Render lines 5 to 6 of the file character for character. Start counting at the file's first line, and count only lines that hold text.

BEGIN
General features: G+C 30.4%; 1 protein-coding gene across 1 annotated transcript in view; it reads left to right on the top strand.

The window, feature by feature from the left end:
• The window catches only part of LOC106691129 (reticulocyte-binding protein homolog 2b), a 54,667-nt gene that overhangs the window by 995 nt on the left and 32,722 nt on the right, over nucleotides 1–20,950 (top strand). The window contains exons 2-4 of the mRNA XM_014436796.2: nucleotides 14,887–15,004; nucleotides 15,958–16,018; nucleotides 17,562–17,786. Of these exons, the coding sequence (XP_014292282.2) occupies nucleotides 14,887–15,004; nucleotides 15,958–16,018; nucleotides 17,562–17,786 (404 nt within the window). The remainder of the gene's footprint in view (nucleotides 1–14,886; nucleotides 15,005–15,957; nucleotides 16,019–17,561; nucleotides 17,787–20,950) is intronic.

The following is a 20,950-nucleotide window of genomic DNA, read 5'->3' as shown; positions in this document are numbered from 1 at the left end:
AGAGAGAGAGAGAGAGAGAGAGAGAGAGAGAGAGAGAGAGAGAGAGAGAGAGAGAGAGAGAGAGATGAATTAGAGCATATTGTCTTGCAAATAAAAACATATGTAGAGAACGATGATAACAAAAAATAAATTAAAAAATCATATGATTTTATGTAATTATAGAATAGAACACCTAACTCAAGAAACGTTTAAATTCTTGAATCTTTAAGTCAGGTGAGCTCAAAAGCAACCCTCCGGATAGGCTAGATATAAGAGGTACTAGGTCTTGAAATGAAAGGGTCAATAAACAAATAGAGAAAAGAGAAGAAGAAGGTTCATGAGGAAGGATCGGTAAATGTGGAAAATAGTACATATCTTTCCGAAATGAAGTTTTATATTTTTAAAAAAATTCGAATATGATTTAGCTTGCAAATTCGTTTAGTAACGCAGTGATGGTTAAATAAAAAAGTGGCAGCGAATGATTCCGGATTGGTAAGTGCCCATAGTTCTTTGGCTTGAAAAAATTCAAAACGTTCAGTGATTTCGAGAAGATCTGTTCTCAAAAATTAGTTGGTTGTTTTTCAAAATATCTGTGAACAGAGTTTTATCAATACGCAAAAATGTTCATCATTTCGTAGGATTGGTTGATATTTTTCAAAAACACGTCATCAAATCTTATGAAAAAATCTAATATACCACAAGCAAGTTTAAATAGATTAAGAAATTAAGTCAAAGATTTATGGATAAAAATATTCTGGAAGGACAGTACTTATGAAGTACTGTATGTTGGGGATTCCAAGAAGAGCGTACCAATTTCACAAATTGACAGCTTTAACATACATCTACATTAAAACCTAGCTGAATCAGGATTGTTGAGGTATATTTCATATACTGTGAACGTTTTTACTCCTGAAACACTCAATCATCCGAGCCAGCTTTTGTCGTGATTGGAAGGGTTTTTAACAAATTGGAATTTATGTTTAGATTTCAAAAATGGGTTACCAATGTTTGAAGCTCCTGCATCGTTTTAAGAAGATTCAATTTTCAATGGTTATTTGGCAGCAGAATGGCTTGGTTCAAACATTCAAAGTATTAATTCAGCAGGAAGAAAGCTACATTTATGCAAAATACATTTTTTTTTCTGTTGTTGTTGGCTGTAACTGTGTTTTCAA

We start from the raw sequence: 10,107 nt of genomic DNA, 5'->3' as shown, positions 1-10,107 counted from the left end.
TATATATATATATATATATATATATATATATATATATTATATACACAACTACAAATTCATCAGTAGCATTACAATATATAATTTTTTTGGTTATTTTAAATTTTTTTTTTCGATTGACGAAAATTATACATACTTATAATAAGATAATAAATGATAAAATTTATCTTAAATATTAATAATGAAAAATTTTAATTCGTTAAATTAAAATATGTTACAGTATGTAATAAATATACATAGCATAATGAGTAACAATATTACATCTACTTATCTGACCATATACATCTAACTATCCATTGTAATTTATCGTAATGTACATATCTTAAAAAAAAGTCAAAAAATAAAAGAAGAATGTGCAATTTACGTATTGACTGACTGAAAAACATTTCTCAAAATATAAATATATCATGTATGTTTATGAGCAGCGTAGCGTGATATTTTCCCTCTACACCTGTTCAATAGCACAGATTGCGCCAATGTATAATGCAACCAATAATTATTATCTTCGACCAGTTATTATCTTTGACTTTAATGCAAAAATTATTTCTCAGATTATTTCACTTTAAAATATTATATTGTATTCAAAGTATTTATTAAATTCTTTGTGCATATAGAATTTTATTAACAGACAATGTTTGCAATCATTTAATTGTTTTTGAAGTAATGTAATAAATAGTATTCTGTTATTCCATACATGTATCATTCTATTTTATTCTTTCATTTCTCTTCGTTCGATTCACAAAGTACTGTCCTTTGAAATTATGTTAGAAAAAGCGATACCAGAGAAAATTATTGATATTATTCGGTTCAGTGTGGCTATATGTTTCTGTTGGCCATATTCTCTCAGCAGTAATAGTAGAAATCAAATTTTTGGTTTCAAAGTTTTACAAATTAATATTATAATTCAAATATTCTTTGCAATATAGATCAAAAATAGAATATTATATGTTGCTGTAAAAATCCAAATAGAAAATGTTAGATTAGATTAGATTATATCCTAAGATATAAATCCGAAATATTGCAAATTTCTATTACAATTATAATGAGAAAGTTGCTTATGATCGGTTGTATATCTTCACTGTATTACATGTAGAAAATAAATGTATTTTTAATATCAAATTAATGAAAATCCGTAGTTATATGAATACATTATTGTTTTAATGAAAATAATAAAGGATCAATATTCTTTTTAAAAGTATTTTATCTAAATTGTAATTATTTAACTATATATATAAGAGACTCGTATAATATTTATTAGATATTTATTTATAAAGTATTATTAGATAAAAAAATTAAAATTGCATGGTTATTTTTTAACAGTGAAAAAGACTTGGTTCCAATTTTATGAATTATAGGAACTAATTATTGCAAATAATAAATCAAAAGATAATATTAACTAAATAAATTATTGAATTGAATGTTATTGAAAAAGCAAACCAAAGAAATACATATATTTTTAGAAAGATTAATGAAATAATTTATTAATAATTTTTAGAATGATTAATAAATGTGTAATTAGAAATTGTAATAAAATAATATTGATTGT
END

AGAGAGAGAGAGAGAGAGAGAGAGAGAGAGAGAGAGAGAGAGAGAGAGAGAGAGAGAGAGAGAGATGAATTAGAGCATATTGTCTTGCAAATAAAAACATATGTAGAGAACGATGATAACAAAAAATAAATTAAAAAATCATATGATTTTATGTAATTATAGAATAGAACACCTAACTCAAGAAACGTTTAAATTCTTGAATCTTTAAGTCAGGTGAGCTCAAAAGCAACCCTCCGGATAGGCTAGATATAAGAGGTACTAGGTCTTGAAATGAAAGGGTCAATAAACAAATAGAGAAAAGAGAAGAAGAAGGTTCATGAGGAAGGATCGGTAAATGTGGAAAATAGTACATATCTTTCCGAAATGAAGTTTTATATTTTTAAAAAAATTCGAATATGATTTAGCTTGCAAATTCGTTTAGTAACGCAGTGATGGTTAAATAAAAAAGTGGCAGCGAATGATTCCGGATTGGTAAGTGCCCATAGTTCTTTGGCTTGAAAAAATTCAAAACGTTCAGTGATTTCGAGAAGATCTGTTCTCAAAAATTAGTTGGTTGTTTTTCAAAATATCTGTGAACAGAGTTTTATCAATACGCAAAAATGTTCATCATTTCGTAGGATTGGTTGATATTTTTCAAAAACACGTCATCAAATCTTATGAAAAAATCTAATATACCACAAGCAAGTTTAAATAGATTAAGAAATTAAGTCAAAGATTTATGGATAAAAATATTCTGGAAGGACAGTACTTATGAAGTACTGTATGTTGGGGATTCCAAGAAGAGCGTACCAATTTCACAAATTGACAGCTTTAACATACATCTACATTAAAACCTAGCTGAATCAGGATTGTTGAGGTATATTTCATATACTGTGAACGTTTTTACTCCTGAAACACTCAATCATCCGAGCCAGCTTTTGTCGTGATTGGAAGGGTTTTTAACAAATTGGAATTTATGTTTAGATTTCAAAAATGGGTTACCAATGTTTGAAGCTCCTGCATCGTTTTAAGAAGATTCAATTTTCAATGGTTATTTGGCAGCAGAATGGCTTGGTTCAAACATTCAAAGTATTAATTCAGCAGGAAGAAAGCTACATTTATGCAAAATACATTTTTTTTTCTGTTGTTGTTGGCTGTAACTGTGTTTTCAA

We start from the raw sequence: 10,107 nt of genomic DNA, 5'->3' as shown, positions 1-10,107 counted from the left end.